Arrggh! Keeping Perspective When Party Plans Change
We had the perfect plan, don’t we always.
With a weeks vacation on deck following Amelia’s sixth birthday, we intended to invite her friends for chalking, bubbling, and bike riding in our driveway while noshing boxed pizza. All outside, no mess, no fuss, logistically light, and nightfall would naturally end our event.
[sws_pullquote_right]”Celebrating a child’s birthday is ultimately about acknowledging the day they were brought into this world, into our lives, and the changes that they, and you, have been through.”[/sws_pullquote_right] There are things we can control, things we can’t, and real reasons that theories of chaos are closely linked to the unpredictable nature of weather.
A week before the party, forecasters foretold the unfurling of our sails, a shifting of winds, and any chance of keeping our house, and sanity, in balance while hosting a houseful of hungry and hyperactive youngsters; we had to move the party indoors.
In a panic I called clowns, magicians, and face painters. Some were available, some were booked, and others were just downright creepy.
I enjoy making things hard on myself, and accepted the challenge. We wouldn’t just have a party in our home, we would charter the waters of a themed party. We were going to have a pirate party.
Our neighborhood has new construction dumpsters teeming with unused timber, I took the plunge and found a plank. The seal was broke, game on. With a blue tarp becoming water, we had the perfect pirate party entryway. We painted a patch on a pin-the-nose-on-the-clown poster, found gold doubloons to toss in buckets, and a neighborhood friend had an inﬂatable pirate ship. We chopped up fruit and veggies, ordered pizza, and opened our doors.
Sixteen kids with their parents showed up. We played games, ate food, and opened gifts. Did it get crazy? Yes, balloons were popped, light ﬁxtures jeopardized, Hazel, overwhelmed by the population of our neighborhood ﬁtting into the house, spent the ﬁrst hour in her room, and feces was found on the ﬂoor. When the time came, I, politely, told our guests that the party was over, and they left.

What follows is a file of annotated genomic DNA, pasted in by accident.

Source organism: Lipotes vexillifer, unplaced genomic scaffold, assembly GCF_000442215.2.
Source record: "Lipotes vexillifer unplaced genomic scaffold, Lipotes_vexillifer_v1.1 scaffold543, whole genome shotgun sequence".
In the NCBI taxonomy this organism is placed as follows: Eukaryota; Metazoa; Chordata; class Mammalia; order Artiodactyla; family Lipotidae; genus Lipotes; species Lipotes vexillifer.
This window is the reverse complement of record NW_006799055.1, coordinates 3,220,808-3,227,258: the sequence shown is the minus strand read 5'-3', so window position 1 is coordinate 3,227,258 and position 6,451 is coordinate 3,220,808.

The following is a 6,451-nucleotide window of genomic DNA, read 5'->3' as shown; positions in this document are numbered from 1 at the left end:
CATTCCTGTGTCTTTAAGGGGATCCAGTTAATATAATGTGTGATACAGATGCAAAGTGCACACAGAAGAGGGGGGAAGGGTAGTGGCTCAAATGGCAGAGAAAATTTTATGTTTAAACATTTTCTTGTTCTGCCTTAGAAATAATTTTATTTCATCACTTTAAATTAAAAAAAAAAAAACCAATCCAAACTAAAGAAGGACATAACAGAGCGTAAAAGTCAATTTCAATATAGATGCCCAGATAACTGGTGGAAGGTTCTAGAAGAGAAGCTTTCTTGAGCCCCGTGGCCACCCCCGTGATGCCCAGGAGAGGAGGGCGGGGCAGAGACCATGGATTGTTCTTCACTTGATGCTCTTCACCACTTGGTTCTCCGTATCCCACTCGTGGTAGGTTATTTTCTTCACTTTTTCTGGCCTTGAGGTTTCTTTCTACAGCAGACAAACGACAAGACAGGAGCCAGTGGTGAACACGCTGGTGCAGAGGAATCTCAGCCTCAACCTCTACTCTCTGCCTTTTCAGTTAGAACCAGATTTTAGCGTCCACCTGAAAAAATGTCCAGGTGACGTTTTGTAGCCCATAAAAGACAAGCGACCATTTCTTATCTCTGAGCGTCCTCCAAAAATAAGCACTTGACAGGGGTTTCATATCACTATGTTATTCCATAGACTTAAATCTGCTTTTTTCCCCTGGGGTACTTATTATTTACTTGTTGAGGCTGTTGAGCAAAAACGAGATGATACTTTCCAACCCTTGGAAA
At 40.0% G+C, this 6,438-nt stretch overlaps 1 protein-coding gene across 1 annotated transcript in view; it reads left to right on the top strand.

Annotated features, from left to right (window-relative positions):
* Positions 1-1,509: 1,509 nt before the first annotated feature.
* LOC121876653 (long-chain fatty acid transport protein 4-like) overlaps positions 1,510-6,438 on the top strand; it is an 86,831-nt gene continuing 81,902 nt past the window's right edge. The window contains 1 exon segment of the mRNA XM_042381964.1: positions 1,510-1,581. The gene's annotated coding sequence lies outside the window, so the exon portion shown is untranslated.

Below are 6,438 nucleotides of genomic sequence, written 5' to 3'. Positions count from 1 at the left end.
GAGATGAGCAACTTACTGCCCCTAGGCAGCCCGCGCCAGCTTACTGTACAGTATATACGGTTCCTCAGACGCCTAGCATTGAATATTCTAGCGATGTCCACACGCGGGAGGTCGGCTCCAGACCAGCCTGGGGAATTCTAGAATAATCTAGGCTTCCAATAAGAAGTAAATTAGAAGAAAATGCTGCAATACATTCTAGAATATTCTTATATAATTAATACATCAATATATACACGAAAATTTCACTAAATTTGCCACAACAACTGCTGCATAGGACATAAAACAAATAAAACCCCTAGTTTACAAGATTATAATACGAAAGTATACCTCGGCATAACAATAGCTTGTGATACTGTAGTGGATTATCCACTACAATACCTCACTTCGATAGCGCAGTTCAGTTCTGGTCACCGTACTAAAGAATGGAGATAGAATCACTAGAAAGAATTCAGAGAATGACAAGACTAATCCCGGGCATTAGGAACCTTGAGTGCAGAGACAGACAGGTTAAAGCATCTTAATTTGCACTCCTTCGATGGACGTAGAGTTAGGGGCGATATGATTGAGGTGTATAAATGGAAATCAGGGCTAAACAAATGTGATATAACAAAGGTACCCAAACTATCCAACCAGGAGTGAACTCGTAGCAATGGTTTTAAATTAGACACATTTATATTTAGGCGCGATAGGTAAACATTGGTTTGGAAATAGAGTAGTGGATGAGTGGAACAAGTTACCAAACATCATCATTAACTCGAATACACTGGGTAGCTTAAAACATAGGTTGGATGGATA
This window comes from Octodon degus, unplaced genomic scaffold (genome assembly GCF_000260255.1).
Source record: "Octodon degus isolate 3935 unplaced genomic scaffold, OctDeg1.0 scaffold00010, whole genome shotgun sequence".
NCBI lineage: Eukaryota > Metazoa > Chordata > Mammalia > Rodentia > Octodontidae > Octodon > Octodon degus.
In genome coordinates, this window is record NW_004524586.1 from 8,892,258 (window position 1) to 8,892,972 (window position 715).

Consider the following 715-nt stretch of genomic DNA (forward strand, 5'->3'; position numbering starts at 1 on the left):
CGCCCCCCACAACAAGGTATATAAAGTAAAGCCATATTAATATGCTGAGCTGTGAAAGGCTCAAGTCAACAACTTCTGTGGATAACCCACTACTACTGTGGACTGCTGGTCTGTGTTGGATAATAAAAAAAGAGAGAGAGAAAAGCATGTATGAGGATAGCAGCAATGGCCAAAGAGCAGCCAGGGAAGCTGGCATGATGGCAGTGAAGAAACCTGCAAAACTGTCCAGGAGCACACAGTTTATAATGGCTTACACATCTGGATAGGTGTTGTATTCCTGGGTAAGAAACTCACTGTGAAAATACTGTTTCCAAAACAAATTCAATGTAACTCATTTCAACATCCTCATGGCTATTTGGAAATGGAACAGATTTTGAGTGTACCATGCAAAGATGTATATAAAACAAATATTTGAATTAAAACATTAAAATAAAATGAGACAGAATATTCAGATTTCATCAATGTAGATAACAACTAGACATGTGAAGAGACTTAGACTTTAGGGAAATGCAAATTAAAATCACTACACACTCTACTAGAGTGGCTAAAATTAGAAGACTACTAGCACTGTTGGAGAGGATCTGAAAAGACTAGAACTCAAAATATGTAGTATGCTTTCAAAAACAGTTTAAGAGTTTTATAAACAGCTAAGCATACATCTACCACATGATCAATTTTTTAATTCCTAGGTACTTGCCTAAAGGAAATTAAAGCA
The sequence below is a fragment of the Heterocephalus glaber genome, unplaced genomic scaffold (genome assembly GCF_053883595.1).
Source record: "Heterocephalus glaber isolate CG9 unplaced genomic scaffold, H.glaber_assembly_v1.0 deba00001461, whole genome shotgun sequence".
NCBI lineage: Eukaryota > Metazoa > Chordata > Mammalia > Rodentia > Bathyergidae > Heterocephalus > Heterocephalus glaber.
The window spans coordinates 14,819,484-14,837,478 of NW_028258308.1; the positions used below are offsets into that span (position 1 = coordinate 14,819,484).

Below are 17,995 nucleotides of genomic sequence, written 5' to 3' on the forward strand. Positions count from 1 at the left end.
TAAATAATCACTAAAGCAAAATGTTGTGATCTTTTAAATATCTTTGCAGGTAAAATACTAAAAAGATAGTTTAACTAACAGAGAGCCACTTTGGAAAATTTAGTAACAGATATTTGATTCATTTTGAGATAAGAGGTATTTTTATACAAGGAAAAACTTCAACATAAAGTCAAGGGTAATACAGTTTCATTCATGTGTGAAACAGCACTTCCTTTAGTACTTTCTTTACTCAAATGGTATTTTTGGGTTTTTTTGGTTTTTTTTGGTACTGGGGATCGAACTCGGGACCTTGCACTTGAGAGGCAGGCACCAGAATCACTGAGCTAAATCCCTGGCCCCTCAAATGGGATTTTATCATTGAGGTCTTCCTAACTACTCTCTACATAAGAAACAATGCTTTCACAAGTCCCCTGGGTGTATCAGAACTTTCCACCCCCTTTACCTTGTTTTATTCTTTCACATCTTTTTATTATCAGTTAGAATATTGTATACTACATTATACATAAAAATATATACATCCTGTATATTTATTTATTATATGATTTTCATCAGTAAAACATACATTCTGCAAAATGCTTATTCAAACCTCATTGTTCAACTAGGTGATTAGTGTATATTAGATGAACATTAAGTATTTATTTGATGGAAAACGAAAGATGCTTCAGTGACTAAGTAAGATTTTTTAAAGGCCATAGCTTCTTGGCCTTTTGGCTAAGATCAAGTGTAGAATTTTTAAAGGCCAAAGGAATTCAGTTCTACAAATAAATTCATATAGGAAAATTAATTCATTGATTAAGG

In all ways, it was a totally normal kids party. Amelia had an amazing time, nothing broke, and bonds with those in our most immediate community were strengthened. We made it.
Could we have switched the venue to a neutral location and reduced our stress? Of course, but we believe that, while parties still include parents, they’re an opportunity to share more of our lives with people that we may only connect with through our kids. It’s a chance to develop an understanding that their children will be welcomed, taken care of, and safe when furthering their relationship with our kids.
Celebrating a child’s birthday is ultimately about acknowledging the day they were brought into this world, into our lives, and the changes that they, and you, have been through. The “stresses” of putting together a situation where those changes are glaringly evident is paramount. Changes? That they, us, and other people in our lives are important to have around and share our space with.
Even if you have to swab the poop deck mid-party.
Andrew Meyer is a Special Education teacher from Madison, Wisconsin, whose wife’s job relocation changed their family roles and physical location. He's now a stay-at-home dad in Madison, Alabama, to two awesomely creative, sometimes challenging, and mostly sweet five and two-year-old girls who fill his days, nights, and in-between spaces. When with or without them, he writes, works-out, wonders, wishes he wouldn’t worry, wrestles with his wife’s commitment to her job, and listens to music. You can also find him at www.papasense.wordpress.com, on Twitter @papasense, and Facebook.
Glad it went well 🙂